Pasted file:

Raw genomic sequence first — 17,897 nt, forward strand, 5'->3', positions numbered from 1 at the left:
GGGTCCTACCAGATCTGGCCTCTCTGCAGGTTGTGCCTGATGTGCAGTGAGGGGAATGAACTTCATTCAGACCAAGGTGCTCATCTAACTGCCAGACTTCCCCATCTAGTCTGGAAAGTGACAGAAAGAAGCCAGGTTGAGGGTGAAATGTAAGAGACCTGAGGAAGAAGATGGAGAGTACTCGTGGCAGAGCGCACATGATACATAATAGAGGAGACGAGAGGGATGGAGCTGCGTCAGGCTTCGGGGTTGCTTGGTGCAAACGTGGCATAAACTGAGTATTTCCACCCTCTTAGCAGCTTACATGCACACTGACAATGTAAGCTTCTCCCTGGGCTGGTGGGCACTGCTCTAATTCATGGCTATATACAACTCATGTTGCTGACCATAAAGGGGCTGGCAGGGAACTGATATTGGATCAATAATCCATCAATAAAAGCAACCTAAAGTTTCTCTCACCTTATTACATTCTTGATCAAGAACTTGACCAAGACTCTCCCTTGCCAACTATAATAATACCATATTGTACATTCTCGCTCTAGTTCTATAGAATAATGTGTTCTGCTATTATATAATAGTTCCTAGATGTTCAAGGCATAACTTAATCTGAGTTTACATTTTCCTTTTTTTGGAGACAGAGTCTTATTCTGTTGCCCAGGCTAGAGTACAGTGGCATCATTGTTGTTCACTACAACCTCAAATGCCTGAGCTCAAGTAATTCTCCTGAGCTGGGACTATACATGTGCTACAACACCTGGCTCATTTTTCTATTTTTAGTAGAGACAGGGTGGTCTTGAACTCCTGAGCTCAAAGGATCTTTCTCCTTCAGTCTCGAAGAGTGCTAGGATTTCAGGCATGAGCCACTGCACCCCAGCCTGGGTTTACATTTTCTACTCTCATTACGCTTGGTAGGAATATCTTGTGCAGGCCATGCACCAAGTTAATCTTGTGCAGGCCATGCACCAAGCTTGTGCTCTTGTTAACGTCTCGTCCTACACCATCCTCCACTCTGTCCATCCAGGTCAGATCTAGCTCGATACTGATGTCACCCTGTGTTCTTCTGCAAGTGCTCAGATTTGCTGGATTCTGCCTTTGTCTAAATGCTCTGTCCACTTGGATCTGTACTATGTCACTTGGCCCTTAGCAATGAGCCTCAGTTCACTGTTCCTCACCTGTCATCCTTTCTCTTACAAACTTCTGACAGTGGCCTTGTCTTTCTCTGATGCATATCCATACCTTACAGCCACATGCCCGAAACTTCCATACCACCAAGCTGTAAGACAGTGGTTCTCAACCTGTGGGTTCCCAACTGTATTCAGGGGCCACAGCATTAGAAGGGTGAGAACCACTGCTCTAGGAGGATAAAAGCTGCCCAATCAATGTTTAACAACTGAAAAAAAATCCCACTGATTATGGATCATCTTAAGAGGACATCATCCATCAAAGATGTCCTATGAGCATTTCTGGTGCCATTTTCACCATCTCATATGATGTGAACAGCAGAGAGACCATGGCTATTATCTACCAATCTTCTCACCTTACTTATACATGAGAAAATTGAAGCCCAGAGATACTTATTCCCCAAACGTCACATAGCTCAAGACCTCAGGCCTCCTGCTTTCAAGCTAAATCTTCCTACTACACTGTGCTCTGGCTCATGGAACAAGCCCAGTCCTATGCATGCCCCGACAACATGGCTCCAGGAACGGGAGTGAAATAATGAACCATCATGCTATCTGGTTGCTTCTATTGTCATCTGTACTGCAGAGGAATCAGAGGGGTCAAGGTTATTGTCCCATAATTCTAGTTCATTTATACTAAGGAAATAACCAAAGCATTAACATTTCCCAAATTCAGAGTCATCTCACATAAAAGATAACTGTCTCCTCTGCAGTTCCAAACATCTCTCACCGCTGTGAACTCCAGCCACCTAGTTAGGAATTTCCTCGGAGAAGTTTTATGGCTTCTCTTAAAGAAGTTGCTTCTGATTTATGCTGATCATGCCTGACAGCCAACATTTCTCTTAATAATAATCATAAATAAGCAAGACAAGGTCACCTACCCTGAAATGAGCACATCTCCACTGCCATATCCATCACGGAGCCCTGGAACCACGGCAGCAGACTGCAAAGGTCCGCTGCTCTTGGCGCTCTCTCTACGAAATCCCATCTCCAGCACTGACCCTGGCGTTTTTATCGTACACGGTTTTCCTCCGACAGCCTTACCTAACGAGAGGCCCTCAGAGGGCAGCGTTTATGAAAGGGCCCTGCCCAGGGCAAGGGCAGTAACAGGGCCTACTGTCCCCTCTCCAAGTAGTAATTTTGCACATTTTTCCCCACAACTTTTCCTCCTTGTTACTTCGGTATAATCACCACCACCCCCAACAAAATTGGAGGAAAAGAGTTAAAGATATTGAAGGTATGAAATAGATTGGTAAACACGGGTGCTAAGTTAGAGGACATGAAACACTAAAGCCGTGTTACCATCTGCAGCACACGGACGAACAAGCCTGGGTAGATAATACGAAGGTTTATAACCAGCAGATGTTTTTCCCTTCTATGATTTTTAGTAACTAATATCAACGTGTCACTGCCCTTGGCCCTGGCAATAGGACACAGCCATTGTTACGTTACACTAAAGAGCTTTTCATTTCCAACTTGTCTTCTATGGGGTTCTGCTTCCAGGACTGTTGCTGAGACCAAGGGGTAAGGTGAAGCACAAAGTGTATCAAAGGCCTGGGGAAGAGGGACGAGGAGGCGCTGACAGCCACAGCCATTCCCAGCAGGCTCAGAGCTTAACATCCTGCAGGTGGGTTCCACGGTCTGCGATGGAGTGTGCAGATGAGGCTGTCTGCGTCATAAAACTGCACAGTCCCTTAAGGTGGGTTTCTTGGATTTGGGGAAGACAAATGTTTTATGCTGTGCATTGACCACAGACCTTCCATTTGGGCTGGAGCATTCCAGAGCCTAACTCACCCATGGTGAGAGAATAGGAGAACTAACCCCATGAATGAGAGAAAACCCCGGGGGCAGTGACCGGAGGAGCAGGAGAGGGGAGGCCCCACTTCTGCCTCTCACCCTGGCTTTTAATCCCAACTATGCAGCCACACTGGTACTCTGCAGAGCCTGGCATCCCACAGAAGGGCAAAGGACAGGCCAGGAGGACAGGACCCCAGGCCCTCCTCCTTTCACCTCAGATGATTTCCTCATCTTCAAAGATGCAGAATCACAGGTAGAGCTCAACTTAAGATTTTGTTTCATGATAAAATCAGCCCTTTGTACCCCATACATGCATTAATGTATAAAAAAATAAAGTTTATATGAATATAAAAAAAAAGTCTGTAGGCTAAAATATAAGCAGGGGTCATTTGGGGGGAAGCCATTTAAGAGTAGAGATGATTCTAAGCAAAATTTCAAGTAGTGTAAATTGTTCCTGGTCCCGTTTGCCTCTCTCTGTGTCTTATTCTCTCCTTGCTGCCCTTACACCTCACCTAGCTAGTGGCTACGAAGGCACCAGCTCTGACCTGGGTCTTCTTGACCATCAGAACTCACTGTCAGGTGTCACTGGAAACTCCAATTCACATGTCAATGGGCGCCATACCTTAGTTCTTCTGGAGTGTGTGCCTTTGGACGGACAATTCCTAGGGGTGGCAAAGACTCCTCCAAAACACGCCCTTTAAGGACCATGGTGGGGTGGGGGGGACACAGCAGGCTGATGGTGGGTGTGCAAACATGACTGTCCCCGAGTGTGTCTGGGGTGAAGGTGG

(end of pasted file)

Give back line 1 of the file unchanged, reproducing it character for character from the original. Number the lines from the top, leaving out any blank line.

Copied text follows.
Raw genomic sequence first — 17,897 nt, forward strand, 5'->3', positions numbered from 1 at the left: